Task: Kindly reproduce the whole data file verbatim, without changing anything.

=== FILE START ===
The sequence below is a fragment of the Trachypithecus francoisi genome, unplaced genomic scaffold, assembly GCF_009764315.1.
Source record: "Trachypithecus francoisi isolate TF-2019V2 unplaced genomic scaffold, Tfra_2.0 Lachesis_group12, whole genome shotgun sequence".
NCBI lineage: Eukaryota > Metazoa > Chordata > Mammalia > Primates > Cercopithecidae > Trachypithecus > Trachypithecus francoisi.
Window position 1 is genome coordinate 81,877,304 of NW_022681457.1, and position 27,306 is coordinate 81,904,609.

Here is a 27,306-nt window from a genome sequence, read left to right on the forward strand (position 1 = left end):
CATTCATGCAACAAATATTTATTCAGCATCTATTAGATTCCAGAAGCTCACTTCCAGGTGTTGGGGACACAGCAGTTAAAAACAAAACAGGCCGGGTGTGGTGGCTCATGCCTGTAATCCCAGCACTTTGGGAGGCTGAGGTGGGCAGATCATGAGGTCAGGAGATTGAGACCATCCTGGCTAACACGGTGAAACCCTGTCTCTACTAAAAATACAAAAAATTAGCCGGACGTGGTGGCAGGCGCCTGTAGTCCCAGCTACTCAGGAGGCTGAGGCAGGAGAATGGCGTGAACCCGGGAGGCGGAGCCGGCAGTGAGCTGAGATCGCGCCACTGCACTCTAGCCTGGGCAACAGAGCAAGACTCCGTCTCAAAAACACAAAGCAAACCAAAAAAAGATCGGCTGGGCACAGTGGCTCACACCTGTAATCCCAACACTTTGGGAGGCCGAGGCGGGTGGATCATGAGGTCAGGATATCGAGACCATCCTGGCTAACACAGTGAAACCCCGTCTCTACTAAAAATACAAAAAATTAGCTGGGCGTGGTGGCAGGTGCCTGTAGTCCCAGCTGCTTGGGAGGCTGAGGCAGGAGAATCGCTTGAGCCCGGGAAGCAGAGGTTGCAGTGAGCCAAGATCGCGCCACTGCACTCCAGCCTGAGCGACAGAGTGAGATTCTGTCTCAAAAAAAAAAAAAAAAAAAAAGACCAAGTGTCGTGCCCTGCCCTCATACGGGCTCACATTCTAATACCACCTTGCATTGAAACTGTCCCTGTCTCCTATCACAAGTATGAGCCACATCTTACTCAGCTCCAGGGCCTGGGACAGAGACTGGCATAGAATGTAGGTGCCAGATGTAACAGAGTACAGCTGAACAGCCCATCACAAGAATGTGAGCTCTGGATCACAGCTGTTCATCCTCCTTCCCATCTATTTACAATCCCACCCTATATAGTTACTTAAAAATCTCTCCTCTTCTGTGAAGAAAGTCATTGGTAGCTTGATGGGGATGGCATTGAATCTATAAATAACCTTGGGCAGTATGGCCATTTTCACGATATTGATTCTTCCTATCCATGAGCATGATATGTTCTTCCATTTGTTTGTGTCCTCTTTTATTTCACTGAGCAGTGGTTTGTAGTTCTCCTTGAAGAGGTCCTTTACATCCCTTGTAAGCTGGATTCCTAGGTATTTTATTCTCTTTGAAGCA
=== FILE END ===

The sequence below is a fragment of the Trachypithecus francoisi genome, unplaced genomic scaffold, assembly GCF_009764315.1.
Source record: "Trachypithecus francoisi isolate TF-2019V2 unplaced genomic scaffold, Tfra_2.0 Lachesis_group12, whole genome shotgun sequence".
NCBI lineage: Eukaryota > Metazoa > Chordata > Mammalia > Primates > Cercopithecidae > Trachypithecus > Trachypithecus francoisi.
Window position 1 is genome coordinate 81,877,304 of NW_022681457.1, and position 27,306 is coordinate 81,904,609.

Here is a 27,306-nt window from a genome sequence, read left to right on the forward strand (position 1 = left end):
CATTCATGCAACAAATATTTATTCAGCATCTATTAGATTCCAGAAGCTCACTTCCAGGTGTTGGGGACACAGCAGTTAAAAACAAAACAGGCCGGGTGTGGTGGCTCATGCCTGTAATCCCAGCACTTTGGGAGGCTGAGGTGGGCAGATCATGAGGTCAGGAGATTGAGACCATCCTGGCTAACACGGTGAAACCCTGTCTCTACTAAAAATACAAAAAATTAGCCGGACGTGGTGGCAGGCGCCTGTAGTCCCAGCTACTCAGGAGGCTGAGGCAGGAGAATGGCGTGAACCCGGGAGGCGGAGCCGGCAGTGAGCTGAGATCGCGCCACTGCACTCTAGCCTGGGCAACAGAGCAAGACTCCGTCTCAAAAACACAAAGCAAACCAAAAAAAGATCGGCTGGGCACAGTGGCTCACACCTGTAATCCCAACACTTTGGGAGGCCGAGGCGGGTGGATCATGAGGTCAGGATATCGAGACCATCCTGGCTAACACAGTGAAACCCCGTCTCTACTAAAAATACAAAAAATTAGCTGGGCGTGGTGGCAGGTGCCTGTAGTCCCAGCTGCTTGGGAGGCTGAGGCAGGAGAATCGCTTGAGCCCGGGAAGCAGAGGTTGCAGTGAGCCAAGATCGCGCCACTGCACTCCAGCCTGAGCGACAGAGTGAGATTCTGTCTCAAAAAAAAAAAAAAAAAAAAAGACCAAGTGTCGTGCCCTGCCCTCATACGGGCTCACATTCTAATACCACCTTGCATTGAAACTGTCCCTGTCTCCTATCACAAGTATGAGCCACATCTTACTCAGCTCCAGGGCCTGGGACAGAGACTGGCATAGAATGTAGGTGCCAGATGTAACAGAGTACAGCTGAACAGCCCATCACAAGAATGTGAGCTCTGGATCACAGCTGTTCATCCTCCTTCCCATCTATTTACAATCCCACCCTATATAGTTACTTAAAAATCTCTCCTCTTCTGTGAAGAAAGTCATTGGTAGCTTGATGGGGATGGCATTGAATCTATAAATAACCTTGGGCAGTATGGCCATTTTCACGATATTGATTCTTCCTATCCATGAGCATGATATGTTCTTCCATTTGTTTGTGTCCTCTTTTATTTCACTGAGCAGTGGTTTGTAGTTCTCCTTGAAGAGGTCCTTTACATCCCTTGTAAGCTGGATTCCTAGGTATTTTATTCTCTTTGAAGCA